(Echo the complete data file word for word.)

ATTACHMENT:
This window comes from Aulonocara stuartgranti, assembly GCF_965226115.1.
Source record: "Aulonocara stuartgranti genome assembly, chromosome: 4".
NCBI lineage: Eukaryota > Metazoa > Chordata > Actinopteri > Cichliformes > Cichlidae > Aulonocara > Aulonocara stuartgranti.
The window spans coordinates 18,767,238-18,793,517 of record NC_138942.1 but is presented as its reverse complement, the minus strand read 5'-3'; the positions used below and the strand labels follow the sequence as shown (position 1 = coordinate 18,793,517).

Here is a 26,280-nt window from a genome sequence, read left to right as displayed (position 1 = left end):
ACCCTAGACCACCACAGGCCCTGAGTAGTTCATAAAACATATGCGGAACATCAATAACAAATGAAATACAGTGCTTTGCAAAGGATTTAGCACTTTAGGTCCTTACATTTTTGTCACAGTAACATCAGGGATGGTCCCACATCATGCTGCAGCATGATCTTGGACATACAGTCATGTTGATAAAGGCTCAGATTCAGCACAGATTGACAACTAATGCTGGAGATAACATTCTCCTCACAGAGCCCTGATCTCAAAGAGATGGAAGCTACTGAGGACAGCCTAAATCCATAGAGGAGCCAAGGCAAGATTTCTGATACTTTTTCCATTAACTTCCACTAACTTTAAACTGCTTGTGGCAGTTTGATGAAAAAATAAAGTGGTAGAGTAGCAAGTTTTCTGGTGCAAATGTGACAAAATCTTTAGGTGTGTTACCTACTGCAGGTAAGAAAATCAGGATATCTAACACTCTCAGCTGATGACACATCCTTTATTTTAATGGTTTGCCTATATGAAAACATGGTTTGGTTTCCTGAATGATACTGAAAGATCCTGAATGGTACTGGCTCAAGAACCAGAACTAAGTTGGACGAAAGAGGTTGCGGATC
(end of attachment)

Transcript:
This window comes from Aulonocara stuartgranti, assembly GCF_965226115.1.
Source record: "Aulonocara stuartgranti genome assembly, chromosome: 4".
NCBI lineage: Eukaryota > Metazoa > Chordata > Actinopteri > Cichliformes > Cichlidae > Aulonocara > Aulonocara stuartgranti.
The window spans coordinates 18,767,238-18,793,517 of record NC_138942.1 but is presented as its reverse complement, the minus strand read 5'-3'; the positions used below and the strand labels follow the sequence as shown (position 1 = coordinate 18,793,517).

Here is a 26,280-nt window from a genome sequence, read left to right as displayed (position 1 = left end):
ACCCTAGACCACCACAGGCCCTGAGTAGTTCATAAAACATATGCGGAACATCAATAACAAATGAAATACAGTGCTTTGCAAAGGATTTAGCACTTTAGGTCCTTACATTTTTGTCACAGTAACATCAGGGATGGTCCCACATCATGCTGCAGCATGATCTTGGACATACAGTCATGTTGATAAAGGCTCAGATTCAGCACAGATTGACAACTAATGCTGGAGATAACATTCTCCTCACAGAGCCCTGATCTCAAAGAGATGGAAGCTACTGAGGACAGCCTAAATCCATAGAGGAGCCAAGGCAAGATTTCTGATACTTTTTCCATTAACTTCCACTAACTTTAAACTGCTTGTGGCAGTTTGATGAAAAAATAAAGTGGTAGAGTAGCAAGTTTTCTGGTGCAAATGTGACAAAATCTTTAGGTGTGTTACCTACTGCAGGTAAGAAAATCAGGATATCTAACACTCTCAGCTGATGACACATCCTTTATTTTAATGGTTTGCCTATATGAAAACATGGTTTGGTTTCCTGAATGATACTGAAAGATCCTGAATGGTACTGGCTCAAGAACCAGAACTAAGTTGGACGAAAGAGGTTGCGGATC